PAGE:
The oil-soaked American Enterprise Institute is very concerned that President Barack Obama is promoting clean energy investment. AEI pundit Kenneth Green and his research assistant Hiwa Alaghebandian are worried about reducing our dependence on dirty, dangerous fossil fuels with new clean jobs, they write, based on “the troubling European experience with green energy and job creation.” Green lists “four European countries that went hog wild for renewables, while singing the praises of green jobs: Spain, Italy, Germany, and Denmark,” and cites studies that purport to show the countries “all tried and failed to accomplish positive outcomes with renewable energy”:
THE SPANISH STUDY: “In March 2009, researchers Gabriel Calzada Alvarez and colleagues at the Universidad Rey Juan Carlos released a study examining the economic and employment effects of Spain’s aggressive push into renewables.”
The study, “Study of the Effects of Employment of Public Aid to Renewable Energy Sources,” was written by an Exxon-funded right-wing think tank, Instituto Juan de Mariana, then promoted by the Koch Industries propaganda network.
It was thoroughly debunked and eviscerated for elementary methodological flaws by the Spanish government, the Wall Street Journal, the Center for American Progress, and the National Renewable Energy Laboratory in 2009.
THE ITALIAN STUDY: “A study performed by Luciano Lavecchia and Carlo Stagnaro of Italy’s Bruno Leoni Institute found an even worse situation.”
Like the Spanish study, “Are Green Jobs Real Jobs? The Case of Italy” was published by a right-wing think tank, the Bruno Leoni Institute, founded by the Koch Industries-supported Carlo Lottieri. The institute argues that global warming is a hoax. Their study proudly states that it “followed the methodology employed by Calzada et al.” and thus has the same crippling methodological flaws.
THE GERMAN STUDY: “In a study of the effects of Germany’s aggressive promotion of wind and solar power, Manuel Frondel noted that the German feed-in law required utilities to buy solar power at a rate of fifty-nine cents per kilowatt-hour, far above the normal cost of conventional electricity, which was between three and ten cents. Feed-in subsidies for wind power, he observed, were 300 percent higher than conventional electricity costs.”
Like the Italian and Spanish studies, the “Economic Impacts from the Promotion of Renewable Energies, the German Experience” was produced by a right-wing think tank, RWI Essen. Unlike his counterparts, Dr. Frondel also opposed Germany’s much costlier coal subsidies and supports cap-and-trade systems. Frondel concedes that the feed-in tariff created Germany’s world-class solar and wind industries, but predicts that they will disappear, so the subsidies will have turned out not to be worthwhile. He also notes a reality for Germany that does not apply to the United States — the feed-in tariffs are complementary policies to high fuel taxes and the European cap-and-trade system, which he supports.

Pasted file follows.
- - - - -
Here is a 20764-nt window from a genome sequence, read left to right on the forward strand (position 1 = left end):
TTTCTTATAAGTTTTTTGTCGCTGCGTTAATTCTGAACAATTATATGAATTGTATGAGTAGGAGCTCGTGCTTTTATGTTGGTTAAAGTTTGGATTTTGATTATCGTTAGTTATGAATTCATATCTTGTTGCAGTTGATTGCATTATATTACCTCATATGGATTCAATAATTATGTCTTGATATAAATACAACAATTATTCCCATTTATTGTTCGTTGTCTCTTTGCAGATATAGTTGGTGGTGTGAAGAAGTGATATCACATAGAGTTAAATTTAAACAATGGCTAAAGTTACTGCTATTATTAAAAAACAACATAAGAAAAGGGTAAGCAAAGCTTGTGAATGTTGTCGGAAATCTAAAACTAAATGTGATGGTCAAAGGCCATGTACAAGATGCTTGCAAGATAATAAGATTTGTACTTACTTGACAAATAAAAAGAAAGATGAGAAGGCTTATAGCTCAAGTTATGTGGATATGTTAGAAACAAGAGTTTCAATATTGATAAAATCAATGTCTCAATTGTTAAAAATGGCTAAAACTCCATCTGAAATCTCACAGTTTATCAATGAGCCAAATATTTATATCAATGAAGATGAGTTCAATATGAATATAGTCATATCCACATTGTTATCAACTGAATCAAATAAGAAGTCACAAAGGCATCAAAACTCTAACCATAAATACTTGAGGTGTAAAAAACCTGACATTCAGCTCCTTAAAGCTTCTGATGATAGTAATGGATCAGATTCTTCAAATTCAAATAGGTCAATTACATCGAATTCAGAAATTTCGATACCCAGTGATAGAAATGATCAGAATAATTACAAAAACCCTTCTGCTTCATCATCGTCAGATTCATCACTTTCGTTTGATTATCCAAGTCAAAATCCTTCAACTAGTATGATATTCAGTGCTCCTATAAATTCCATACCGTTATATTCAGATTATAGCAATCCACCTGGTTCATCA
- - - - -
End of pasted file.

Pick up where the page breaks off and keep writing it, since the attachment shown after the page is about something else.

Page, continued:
THE DANISH STUDY: “The US Energy Information Administration tells America’s children that “Denmark ranks ninth in the world in wind power capacity, but generates about 20% of its electricity from wind.” That sounds impressive, but is it true? Not according to CEPOS, a Danish think tank, which issued a 2009 report entitled Wind Energy, the Case of Denmark.”
Like the Italian and Spanish studies, “Wind Energy: The Case of Denmark” was produced by an oil-funded right-wing think tank, CEPOS. The “study” was “paid for by an American think tank with close ties to the coal and oil industries,” the Institute for Energy Research. The president of IER, Thomas J. Pyle, is a Koch Industries lobbyist. The study makes the bizarre claim that, although Denmark produces 20 percent of its electricity through wind power, because it sells some of that electricity to its neighbors, it doesn’t count as Danish electricity. This oil-funded hit piece has been repeatedly and thoroughly debunked for having basic methodological flaws by numerous Danish energy experts and NRDC economists.
Even the chief economist of the American Petroleum Institute, John Felmy, has admitted that the green economy creates jobs. Green investments protect the planet, save lives, and strengthen the economy, no matter what language you speak.